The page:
"Is Lean software development currently a million miles behind what is truly possible?"
I have asked myself this question because it turns out that many Western manufacturers that are believed to be lean - and indeed are accredited as such - turn out to be nowhere near when the experts weigh in. A particular example is given in the book of a North American manufacturer that had been awarded the Shingo Prize for its lean-ness and was latterly visited by Toyota's Supplier Support Centre. They slashed 93% of the supposedly lean production time. 93%! They were just miles of the mark.
So, I wonder if - despite believing we're on top of software development practices - we are going to be surprised by a completely left-field player wading in and showing us all up with defect free software written in 5% of the time for 10% of the cost at some point in the near future.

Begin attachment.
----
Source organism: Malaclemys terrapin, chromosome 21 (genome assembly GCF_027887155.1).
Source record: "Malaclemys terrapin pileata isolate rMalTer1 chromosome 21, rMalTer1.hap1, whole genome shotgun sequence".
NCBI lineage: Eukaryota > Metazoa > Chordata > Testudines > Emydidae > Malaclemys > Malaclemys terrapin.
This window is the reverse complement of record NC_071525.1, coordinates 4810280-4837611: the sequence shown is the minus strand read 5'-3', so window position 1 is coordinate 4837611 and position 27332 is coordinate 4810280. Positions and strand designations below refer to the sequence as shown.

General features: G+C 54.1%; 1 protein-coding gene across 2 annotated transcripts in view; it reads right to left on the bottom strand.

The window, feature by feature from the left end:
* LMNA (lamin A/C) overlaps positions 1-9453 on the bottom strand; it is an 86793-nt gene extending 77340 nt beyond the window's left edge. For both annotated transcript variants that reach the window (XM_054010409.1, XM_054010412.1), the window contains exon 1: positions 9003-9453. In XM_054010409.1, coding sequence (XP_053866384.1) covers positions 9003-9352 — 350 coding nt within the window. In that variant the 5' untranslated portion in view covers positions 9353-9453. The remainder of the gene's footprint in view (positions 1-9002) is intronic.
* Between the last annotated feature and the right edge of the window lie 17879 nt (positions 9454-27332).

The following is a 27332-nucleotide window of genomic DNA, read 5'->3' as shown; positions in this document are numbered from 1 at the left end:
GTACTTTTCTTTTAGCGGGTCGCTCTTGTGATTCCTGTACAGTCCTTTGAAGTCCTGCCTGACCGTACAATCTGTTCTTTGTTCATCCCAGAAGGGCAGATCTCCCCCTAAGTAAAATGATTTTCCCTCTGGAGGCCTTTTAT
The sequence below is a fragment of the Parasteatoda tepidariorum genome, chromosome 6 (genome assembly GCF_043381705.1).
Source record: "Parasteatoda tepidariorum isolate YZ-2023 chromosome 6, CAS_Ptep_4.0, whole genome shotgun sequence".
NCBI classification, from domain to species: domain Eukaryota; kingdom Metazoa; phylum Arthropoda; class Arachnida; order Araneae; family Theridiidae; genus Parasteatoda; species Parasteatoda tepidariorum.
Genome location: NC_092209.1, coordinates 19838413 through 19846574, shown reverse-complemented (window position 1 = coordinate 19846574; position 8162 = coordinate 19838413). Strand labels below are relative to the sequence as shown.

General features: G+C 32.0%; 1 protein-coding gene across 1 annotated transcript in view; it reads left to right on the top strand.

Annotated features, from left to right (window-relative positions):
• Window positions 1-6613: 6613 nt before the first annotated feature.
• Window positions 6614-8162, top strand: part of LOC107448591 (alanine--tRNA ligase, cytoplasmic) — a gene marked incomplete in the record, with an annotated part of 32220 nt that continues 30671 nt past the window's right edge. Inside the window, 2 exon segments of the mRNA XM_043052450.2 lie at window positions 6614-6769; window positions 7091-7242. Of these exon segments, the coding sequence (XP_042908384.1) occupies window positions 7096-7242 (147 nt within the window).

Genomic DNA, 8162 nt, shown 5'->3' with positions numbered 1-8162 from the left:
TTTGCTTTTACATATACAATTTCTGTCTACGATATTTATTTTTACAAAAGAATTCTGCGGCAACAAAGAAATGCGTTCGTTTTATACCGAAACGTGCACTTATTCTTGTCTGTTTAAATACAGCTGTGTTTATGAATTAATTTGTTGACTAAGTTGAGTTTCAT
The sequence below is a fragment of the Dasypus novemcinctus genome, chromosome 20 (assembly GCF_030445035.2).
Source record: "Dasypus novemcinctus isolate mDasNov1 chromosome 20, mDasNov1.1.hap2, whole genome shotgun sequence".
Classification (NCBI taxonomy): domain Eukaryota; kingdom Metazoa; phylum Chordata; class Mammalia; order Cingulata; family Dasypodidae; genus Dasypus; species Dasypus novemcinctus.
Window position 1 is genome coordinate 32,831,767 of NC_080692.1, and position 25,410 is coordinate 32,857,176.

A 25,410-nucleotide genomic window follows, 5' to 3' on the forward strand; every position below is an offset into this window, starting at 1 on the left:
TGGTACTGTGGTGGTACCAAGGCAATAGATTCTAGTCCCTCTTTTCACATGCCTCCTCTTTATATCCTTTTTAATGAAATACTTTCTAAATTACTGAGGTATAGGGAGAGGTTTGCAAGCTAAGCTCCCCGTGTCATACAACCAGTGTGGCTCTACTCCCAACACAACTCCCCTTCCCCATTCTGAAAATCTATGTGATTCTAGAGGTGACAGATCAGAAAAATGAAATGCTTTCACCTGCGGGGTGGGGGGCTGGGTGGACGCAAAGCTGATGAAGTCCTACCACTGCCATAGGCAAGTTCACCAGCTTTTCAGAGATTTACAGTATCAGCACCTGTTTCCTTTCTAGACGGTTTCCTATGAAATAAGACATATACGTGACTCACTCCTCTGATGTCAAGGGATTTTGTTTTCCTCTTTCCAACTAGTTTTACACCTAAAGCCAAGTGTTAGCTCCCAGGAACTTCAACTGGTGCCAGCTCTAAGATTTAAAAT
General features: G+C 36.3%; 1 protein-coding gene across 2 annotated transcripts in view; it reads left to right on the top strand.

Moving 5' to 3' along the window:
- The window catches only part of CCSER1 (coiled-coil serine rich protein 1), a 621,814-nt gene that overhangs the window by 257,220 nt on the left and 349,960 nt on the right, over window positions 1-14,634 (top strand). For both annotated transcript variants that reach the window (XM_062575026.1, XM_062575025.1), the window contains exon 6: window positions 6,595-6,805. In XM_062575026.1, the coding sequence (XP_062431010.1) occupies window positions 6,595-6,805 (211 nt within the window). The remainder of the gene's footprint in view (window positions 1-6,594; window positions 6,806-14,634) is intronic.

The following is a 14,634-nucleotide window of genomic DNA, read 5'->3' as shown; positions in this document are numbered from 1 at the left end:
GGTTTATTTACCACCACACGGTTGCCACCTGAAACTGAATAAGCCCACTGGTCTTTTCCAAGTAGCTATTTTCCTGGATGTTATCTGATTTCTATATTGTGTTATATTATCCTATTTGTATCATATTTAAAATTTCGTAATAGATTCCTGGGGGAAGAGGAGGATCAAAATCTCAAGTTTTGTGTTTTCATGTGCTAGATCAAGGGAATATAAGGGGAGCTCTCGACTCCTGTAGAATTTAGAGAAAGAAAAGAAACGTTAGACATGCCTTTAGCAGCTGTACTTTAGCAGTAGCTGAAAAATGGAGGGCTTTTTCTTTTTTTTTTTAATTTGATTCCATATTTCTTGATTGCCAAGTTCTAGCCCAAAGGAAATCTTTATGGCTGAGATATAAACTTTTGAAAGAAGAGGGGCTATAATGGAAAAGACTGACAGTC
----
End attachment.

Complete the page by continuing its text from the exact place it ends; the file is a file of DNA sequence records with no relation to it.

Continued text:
My bet is yes, we are, only perhaps not in such a dramatic manner. The reason I'm sure that we're no-where near the mark for true lean-ness is that the core cultural values required to successfully follow the example of TPS are just as poorly embodied in our software industry as they are our manufacturing industry. However, software development being such an "immature profession" does give it a slight advantage in trying to move towards a lean culture, in that there are fewer entrenched ideals and practices that would need to be changed.